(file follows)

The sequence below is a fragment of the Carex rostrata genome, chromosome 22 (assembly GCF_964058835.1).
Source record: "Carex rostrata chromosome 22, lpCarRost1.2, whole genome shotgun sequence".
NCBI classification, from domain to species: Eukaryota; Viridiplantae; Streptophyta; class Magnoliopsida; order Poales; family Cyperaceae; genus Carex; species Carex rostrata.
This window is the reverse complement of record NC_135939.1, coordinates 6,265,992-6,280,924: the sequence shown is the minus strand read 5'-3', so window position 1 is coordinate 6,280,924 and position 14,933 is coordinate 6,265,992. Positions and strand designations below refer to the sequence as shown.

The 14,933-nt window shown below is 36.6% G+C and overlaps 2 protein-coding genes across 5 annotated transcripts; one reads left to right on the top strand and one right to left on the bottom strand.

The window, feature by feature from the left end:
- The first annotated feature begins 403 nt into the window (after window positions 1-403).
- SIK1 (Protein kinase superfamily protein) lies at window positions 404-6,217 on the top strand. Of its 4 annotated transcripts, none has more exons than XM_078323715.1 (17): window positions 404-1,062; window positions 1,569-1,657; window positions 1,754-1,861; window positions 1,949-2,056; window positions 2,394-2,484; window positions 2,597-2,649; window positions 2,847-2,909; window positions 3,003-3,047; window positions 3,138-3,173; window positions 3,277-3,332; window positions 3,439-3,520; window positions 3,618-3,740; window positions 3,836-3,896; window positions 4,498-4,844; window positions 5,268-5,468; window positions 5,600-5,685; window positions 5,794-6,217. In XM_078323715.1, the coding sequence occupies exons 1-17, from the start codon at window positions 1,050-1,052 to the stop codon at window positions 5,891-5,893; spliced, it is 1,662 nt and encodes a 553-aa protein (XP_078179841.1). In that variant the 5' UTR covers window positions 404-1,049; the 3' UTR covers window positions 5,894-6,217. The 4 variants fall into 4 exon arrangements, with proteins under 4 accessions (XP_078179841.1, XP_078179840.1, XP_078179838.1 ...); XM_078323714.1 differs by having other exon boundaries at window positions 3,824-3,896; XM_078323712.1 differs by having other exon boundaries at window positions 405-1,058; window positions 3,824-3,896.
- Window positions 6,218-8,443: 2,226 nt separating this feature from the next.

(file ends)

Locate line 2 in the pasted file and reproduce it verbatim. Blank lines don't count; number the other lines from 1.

Source record: "Carex rostrata chromosome 22, lpCarRost1.2, whole genome shotgun sequence".